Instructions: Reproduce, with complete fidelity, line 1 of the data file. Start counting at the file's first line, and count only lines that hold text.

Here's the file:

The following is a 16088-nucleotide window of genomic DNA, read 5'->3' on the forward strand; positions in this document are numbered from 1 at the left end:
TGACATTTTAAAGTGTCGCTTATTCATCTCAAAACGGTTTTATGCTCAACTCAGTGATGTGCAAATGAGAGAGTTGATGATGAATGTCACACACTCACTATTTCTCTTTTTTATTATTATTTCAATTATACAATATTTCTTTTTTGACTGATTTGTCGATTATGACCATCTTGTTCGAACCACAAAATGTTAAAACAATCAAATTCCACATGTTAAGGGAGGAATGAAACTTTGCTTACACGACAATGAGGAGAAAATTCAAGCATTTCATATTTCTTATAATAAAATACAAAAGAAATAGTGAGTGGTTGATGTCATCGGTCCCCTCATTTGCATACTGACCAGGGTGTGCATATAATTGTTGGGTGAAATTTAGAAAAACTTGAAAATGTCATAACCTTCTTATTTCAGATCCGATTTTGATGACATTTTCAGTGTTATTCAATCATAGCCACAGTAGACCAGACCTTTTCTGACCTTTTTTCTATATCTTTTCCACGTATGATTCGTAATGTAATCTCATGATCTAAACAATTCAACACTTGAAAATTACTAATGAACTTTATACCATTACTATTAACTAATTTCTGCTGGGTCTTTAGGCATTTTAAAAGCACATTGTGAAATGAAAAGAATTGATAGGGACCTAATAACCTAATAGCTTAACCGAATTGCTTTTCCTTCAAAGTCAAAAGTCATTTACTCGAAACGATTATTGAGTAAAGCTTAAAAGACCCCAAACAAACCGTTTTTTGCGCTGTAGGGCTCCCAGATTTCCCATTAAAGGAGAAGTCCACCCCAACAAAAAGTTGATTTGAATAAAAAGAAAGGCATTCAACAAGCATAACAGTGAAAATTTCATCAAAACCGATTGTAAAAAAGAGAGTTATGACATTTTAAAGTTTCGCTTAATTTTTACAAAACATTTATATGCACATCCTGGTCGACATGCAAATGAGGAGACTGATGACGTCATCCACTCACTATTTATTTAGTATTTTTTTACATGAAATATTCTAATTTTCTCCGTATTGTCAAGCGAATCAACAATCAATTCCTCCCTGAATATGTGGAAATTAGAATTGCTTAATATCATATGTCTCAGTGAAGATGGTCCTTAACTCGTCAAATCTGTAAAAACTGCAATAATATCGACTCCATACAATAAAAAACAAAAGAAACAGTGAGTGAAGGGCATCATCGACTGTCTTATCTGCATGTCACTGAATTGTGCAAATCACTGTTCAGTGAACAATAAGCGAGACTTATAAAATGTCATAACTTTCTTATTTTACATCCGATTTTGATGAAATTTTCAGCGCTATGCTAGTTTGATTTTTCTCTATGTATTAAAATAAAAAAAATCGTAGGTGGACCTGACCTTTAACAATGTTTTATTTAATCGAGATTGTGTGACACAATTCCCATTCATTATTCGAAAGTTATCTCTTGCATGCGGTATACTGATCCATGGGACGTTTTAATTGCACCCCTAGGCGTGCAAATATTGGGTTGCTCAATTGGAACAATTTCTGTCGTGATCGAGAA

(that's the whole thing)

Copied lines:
The following is a 16088-nucleotide window of genomic DNA, read 5'->3' on the forward strand; positions in this document are numbered from 1 at the left end: